Swedish woman falsely accused of necrophilia wins damages

STOCKHOLM (AFP) - Sweden has been ordered to pay 70,000 kronor (S$11,000) in damages to a woman who was falsely accused of hoarding skeletal parts for sex, in an affair she said ruined her life, local media reported Wednesday.

The case dates to September 2012 when police found a nearly complete human skeleton, six skulls and other bones in a raid on the home of a 39-year-old woman in Sweden's second-largest city of Gothenburg.

The find caused a sensation among local media who dubbed her "skeleton woman" and splashed images of the grisly find across their inside pages.

Investigators suspected her of engaging in sexual activities with the skeletal parts, something she vehemently denied, insisting she simply cultivated a "keen interest in osteology (the study of bones)" and bought the bones on the internet.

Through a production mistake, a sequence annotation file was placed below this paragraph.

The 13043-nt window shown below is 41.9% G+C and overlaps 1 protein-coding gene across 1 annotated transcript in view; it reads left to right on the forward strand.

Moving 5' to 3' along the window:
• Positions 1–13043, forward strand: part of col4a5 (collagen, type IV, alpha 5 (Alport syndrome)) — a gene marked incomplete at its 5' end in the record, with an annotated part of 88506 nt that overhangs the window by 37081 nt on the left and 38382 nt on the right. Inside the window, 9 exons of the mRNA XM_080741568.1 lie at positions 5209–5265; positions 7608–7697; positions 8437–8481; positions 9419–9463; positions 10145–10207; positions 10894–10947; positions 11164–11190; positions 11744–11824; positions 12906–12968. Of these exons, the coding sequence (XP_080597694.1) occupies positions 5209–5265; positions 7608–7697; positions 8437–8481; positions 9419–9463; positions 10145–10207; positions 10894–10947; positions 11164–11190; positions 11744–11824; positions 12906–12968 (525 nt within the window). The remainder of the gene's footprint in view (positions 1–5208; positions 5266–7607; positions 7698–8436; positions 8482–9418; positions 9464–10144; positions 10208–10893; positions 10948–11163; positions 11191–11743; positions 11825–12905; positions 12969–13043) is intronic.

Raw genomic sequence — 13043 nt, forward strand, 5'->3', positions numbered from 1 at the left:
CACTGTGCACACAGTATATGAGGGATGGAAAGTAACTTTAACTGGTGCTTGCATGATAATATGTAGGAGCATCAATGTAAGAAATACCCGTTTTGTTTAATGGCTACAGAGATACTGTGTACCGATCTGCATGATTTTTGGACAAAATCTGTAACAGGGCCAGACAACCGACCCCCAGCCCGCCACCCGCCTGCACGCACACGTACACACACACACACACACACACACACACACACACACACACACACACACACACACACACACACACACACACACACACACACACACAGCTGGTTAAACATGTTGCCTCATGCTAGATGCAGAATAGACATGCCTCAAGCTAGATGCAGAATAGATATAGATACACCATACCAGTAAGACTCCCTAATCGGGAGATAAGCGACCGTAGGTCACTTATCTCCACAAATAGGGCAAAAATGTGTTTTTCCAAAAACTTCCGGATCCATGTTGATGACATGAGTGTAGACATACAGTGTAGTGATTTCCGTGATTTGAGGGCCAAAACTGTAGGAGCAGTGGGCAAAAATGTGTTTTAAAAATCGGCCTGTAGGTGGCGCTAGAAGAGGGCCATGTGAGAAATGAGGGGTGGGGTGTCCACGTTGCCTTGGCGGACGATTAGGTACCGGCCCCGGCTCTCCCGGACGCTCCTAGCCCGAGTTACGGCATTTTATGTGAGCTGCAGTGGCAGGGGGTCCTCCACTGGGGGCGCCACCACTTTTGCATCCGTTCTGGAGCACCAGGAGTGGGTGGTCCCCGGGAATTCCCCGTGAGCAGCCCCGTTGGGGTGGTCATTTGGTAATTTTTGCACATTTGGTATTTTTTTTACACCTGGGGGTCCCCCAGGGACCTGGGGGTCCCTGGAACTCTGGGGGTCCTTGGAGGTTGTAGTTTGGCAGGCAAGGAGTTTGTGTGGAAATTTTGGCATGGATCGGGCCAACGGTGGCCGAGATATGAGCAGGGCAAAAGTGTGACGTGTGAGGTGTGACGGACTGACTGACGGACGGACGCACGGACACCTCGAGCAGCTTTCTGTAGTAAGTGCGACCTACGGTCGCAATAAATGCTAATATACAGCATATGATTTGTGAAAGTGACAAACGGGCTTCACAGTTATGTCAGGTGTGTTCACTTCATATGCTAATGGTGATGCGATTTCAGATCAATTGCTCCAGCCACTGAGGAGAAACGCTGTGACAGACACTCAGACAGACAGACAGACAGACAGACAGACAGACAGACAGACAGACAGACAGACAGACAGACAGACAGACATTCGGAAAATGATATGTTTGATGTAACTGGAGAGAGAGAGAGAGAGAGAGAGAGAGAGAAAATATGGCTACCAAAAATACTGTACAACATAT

A court in Gothenburg convicted her of "disturbing the peace of the dead" and ordered her to undergo psychiatric treatment but she was acquitted on appeal, with the higher court finding there was no proof she had ever raided a tomb.

The woman then demanded compensation from the state. That case was settled by the chancellor of justice, a civil servant representing the government in legal disputes, who fixed the figure at 70,000 kronor.

On Wednesday, the woman, whose identity was withheld throughout the proceedings, told the Goteborgs-Posten daily that the case had caused irreparable damage to her reputation.

"Now we know what price we place on a life in Sweden," she said.

"I expected to receive 70,000 (kronor) but I asked for 15 million because that's the value I place on my life."